DATE: December 6, 2000

SUBJECT: Assessment of Student Learning Committee Minutes


PRESENT: Dian Lopez (Chair), Edith Borchardt, Stephen Burks, Eric Klinger, Tim O'Keefe,

Nancy Mooney, Kevin Ely


ABSENT: Engin Sungur, Andy Uttke


Lopez called to the meeting to order at 4:08 PM. The meeting began with the introduction of the committee members to Kevin Ely who has joined the committee as a student representative. Lopez said that each sub-committee would discuss progress made and then we would make plans for Spring semester.


(Tim O'Keefe (Chair), Nancy Mooney, Engin Sungur)

O'Keefe said that surveys to select the hypotheses were sent to the people who were directly involved. He said that there was a good response to the survey and good suggestions. For some of the requirements, a few of the hypothesis were clearly favored by the faculty, while for others, no clear preference emerged. O'Keefe talked with Graham concerning the hypotheses and assured her that the committee would consult with English faculty on them. O'Keefe also dropped off a copy of the old assessment plan for Graham to review. O'Keefe said that the sub-committee met last week to discuss the results of the survey. The sub-committee proposed to review the hypotheses and talk again with the faculty concerning the hypotheses. The sub-committee suggested two different types of approach.

  1. Minimal approach - this is already in place. This is an exit survey (general survey) of Seniors. It includes questions concerning each of the GenEd Requirements. O'Keefe noted that the NCA has said that self-assessment is not what we should be doing, questions should be directed to what the students have learned. O'Keefe said the minimal approach should be continued, we should probably look at the current survey and improve the questions. This approach would be fairly easy to implement, and it would give us quantitative and longitudinal data.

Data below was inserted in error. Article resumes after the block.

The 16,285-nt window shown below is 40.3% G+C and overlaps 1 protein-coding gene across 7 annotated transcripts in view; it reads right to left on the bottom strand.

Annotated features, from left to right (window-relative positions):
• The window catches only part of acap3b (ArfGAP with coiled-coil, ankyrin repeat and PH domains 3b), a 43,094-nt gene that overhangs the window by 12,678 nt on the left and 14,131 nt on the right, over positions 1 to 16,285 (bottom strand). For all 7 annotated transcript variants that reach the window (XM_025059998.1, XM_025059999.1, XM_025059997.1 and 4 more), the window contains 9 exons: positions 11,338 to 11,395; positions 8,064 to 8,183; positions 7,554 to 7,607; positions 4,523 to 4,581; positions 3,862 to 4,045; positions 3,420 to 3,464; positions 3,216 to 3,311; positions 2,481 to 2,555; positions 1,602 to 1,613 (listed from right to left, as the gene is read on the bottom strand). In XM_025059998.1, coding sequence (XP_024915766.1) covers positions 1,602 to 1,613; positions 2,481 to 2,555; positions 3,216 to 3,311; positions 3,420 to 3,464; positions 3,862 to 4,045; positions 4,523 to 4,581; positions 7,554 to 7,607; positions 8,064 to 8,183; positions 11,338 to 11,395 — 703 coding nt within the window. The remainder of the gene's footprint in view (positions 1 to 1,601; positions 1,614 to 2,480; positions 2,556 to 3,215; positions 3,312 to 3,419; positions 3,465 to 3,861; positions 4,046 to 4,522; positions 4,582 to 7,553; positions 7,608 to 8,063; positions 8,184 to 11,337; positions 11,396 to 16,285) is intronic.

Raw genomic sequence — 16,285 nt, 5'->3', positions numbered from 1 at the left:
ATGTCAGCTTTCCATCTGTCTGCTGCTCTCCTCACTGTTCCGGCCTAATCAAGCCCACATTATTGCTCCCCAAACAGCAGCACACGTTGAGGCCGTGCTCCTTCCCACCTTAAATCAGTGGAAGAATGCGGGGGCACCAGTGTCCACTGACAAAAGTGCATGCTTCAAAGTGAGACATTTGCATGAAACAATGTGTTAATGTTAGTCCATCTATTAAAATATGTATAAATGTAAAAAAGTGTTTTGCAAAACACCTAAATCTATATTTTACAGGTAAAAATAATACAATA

2. In-depth Approach

  1. The committee discussed the Progress Report III regarding College Writing, page 28-29. O'Keefe said that the disadvantage of the in-depth approach would be the time involved in drafting the plan, conducting the test, agreeing on the standards, and obtaining a large enough sample. One advantage might be that it more adequately measures student learning directly. But maybe not.
  2. Draft detailed assessment plans for the GenEd requirements along the lines of the three GenEd plans already drafted. These can include (but are not limited to) having a sample of seniors write essays or take a test on the areas, and looking at samples of student writing (for instance, senior projects, or writing samples put in portfolios, or comparing writing samples at different stages of a student's career).

O'Keefe proposed that an e-mail be sent to the same people who received the survey, sketch out the two approaches, and ask the faculty which approach they would prefer. Mooney reported that Sungur had proposed trying to assess student learning directly by including questions on the exit survey to test what they had learned, instead of just having students self-report on what they thought they had learned. Sungur had also proposed that two to three questions that would directly assess student learning in each of the GenEd requirements should be sent to the faculty to get their feedback. Both Mooney and O'Keefe were dubious whether such questions could actually be formulated, but Sungur had volunteered to try to do so.